DENVER — The Avs of 2013-14 were talented enough to win a playoff series or two.
But they weren't ready. They weren't mature enough to fend off the gritty Wild, much less the Kings or Blackhawks and their years and years of playoff moxie.
Patrick Roy tried to tell us as much, but we didn't listen. The giddiness of the moment overwhelmed common sense.
"It's tough to win the Stanley Cup," Roy whispered during the series loss to Minnesota.
There's no better summation for the lack of experience than a quick analysis of the playoff debut of Nathan MacKinnon, the Teen Who Will Be King.
In each of Colorado's three playoff wins against Minnesota, MacKinnon had at least three points. In the four losses, he had zero points. Nada. Zilch.
The day will come when MacKinnon is unstoppable in four games, instead of three, and the Avs move on to the next playoff series. That day might come next year, in fact.
"It was a faster league," top executive Joe Sakic said, "But he was still the fastest guy in the league."
How will the Avs take the next step, from sweet story to Stanley Cup contender?
Their plan, as Sakic and Roy laid it out Thursday, is to grow their young players — not to reach outside the Pepsi Center walls for a big-money free agent.
It starts with MacKinnon, whose performance proved to be the difference between winning and losing in the playoffs. It extends down the bench, from Gabriel Landeskog to Matt Duchene to Semyon Varlamov and, hopefully, to free agent Paul Stastny.
"We're definitely hopeful we will keep Paul here," Sakic said.
But if your fingers are crossed that the Avs will shell out big bucks to sign a top-flight defenseman when free agency opens July 1, untangle your finger and wave it back and forth like Dikembe Mutombo.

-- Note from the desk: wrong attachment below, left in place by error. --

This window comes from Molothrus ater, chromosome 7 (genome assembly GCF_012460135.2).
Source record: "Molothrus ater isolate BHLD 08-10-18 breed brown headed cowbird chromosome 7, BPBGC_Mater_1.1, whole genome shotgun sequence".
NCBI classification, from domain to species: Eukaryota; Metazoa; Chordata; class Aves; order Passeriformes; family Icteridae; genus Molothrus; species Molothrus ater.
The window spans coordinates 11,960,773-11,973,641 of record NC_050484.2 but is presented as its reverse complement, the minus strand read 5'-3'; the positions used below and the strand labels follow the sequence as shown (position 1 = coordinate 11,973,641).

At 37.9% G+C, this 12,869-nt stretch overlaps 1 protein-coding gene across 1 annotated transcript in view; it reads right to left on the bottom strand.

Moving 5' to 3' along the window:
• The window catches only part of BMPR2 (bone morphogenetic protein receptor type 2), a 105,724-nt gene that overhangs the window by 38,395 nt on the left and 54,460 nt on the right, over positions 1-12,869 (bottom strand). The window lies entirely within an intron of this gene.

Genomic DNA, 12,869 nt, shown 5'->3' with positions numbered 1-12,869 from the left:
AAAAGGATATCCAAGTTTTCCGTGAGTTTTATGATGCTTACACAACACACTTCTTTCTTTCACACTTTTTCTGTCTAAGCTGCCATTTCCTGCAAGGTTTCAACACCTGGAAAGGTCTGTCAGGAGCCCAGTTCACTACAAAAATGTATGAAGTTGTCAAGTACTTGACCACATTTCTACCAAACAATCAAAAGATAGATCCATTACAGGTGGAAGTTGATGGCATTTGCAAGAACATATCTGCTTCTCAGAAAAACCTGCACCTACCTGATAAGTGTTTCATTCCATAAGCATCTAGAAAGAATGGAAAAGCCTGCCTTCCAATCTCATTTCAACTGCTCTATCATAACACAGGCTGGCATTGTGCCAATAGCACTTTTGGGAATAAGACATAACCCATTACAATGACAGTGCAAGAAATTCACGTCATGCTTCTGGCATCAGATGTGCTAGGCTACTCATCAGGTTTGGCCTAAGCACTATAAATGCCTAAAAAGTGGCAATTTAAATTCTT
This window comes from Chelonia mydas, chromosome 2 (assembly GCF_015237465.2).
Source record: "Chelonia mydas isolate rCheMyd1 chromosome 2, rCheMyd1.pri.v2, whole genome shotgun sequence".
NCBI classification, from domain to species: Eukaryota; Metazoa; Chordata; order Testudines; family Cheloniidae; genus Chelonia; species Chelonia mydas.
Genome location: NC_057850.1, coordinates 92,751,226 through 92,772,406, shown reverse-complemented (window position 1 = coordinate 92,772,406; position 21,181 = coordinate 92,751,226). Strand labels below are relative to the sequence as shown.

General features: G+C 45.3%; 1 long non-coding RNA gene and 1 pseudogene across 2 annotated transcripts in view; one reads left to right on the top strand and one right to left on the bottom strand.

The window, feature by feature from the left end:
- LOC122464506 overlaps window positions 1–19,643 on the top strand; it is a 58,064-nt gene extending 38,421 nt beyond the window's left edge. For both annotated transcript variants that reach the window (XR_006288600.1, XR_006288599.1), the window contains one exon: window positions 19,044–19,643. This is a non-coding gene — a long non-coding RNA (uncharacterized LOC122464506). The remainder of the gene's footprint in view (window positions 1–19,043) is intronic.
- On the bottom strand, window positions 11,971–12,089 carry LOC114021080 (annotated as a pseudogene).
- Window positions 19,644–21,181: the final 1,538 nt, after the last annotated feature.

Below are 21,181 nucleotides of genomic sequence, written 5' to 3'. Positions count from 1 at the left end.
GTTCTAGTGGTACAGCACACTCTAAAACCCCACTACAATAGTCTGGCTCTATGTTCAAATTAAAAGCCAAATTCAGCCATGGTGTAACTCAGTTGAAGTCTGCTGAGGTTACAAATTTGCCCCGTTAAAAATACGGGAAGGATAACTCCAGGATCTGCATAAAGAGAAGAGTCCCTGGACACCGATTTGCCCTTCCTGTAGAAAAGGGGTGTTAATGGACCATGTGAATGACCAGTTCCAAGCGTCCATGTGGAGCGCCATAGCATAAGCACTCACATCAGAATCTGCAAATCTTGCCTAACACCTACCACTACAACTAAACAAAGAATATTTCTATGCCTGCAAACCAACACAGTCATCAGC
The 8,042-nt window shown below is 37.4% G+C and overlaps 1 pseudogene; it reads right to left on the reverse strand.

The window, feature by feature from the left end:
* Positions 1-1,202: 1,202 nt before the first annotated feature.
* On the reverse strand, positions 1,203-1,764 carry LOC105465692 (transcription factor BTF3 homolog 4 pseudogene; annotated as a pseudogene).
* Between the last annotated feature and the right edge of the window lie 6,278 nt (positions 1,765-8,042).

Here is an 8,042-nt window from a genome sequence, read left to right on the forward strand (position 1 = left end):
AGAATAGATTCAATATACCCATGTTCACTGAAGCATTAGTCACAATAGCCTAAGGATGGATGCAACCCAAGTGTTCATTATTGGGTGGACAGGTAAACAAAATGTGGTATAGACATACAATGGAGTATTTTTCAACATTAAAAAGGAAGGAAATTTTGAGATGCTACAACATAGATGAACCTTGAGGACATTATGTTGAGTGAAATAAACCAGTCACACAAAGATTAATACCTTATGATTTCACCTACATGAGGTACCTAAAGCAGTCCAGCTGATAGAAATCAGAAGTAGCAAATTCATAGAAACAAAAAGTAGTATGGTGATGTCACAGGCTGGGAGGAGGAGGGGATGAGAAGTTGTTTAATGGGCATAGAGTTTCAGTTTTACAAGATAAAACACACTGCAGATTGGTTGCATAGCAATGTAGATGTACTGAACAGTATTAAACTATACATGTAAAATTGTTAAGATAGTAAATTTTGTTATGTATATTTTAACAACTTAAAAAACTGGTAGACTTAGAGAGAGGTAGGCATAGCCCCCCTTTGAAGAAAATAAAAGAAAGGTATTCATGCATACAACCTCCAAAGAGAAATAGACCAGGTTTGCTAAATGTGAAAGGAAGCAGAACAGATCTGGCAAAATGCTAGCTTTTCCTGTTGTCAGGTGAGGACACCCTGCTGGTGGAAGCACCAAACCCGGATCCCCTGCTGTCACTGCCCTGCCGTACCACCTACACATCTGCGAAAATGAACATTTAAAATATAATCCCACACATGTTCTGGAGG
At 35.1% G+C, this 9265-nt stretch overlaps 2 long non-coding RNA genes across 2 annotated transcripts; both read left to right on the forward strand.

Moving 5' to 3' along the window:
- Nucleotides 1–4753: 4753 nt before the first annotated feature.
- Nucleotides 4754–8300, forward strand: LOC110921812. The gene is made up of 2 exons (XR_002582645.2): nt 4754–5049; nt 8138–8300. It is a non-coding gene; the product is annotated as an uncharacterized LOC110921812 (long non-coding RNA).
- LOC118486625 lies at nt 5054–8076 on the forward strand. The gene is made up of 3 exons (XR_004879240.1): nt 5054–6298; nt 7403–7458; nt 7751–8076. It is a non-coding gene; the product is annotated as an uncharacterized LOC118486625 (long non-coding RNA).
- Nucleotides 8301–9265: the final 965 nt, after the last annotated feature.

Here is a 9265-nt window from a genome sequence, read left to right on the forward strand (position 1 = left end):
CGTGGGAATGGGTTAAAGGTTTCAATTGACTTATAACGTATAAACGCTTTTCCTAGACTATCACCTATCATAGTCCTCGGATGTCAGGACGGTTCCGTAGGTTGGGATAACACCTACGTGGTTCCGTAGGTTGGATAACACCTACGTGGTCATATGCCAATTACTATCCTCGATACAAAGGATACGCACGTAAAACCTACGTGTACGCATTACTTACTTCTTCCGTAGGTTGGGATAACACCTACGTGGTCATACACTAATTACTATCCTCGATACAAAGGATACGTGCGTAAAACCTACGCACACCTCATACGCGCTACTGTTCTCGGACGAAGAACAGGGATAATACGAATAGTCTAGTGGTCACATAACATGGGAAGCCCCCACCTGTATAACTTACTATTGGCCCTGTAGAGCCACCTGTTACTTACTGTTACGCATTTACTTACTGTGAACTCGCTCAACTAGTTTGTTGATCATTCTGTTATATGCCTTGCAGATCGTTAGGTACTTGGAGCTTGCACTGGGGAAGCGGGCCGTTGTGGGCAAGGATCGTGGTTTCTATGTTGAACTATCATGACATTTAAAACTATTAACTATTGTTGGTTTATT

Not happening. That was the message from Roy and Sakic when they addressed the offseason priorities of a team that finished the regular season with 112 points.
They didn't sound like a couple of guys ready to ravage the market with a pile of cash. They sounded like a couple of guys with visions of a homegrown hockey team.
"We have to give time for these guys to develop. We certainly don't want to go on the fast track," Roy said. "But I think right now we need to remain very patient."
Patience? The combustible Patrick Roy? Against all expectations, patience was his finest quality in his first season as an NHL coach.
"I think we are going to continue that way," he said.
The new Avs have a core of young talents that roughly 24 of the other 29 teams would swap for tomorrow.
The new Avs also sent a message they are not afraid to play hardball, even if it means alienating their leading goal-scorer. By taking Ryan O'Reilly to arbitration, the Avs risked a long-term relationship with the forward in favor of sticking to their plan.
It is a message that says no player — not even a 23-year-old league leader in takeaways — is bigger than their blueprint. It's a message that says O'Reilly is, to them, a trade pawn as much as a vital piece of their future.
"Ryan is part of our core. He's a tremendous hockey player who we want to have here," Sakic said. "We're hopeful we can accomplish that. But we have our structure."
The local sports scene is ripe with unique examples of how different front offices build their rosters. So put it this way: the new Avs are more like the build-from-within Rapids than the spend-til-we-win Broncos.
On Thursday morning, Rapids coach Pablo Mastroeni told me their plan in shaping a roster that can win the MLS Cup: "With the players we have, if they continue to believe in our message, in time you'll see a team that's really hard to beat."
On Thursday afternoon, Roy explained their plan in shaping a roster than can win the Stanley Cup: "It doesn't happen overnight. It's a process."
Mastroeni was born in Argentina, Roy in Canada. But they share a uniform view on the path their teams must take to become true championship contenders.
Instead of seeing their rosters as being one big-name free agent away, they see them as being another year of togetherness away, another year of belief away.
"We want to continue to do what we've been doing all along: build from the inside," Roy said.
Is this the right way?
After a wonderfully entertaining season in 2013-14, the local hockey community learned it has a pair of leaders that can thrive behind a desk and on the bench, just as they did on the ice. Sakic and Roy got 'er done, balls on the table.
They earned the benefit of the doubt. This is their plan, and they are sticking to it.
"It would be very tempting to give a long-term deal and a higher price to a player," Roy said. "At the same time, if we are that close at the end, and we have already reached the (salary) cap, what are we going to do? It's very important we have a solid structure."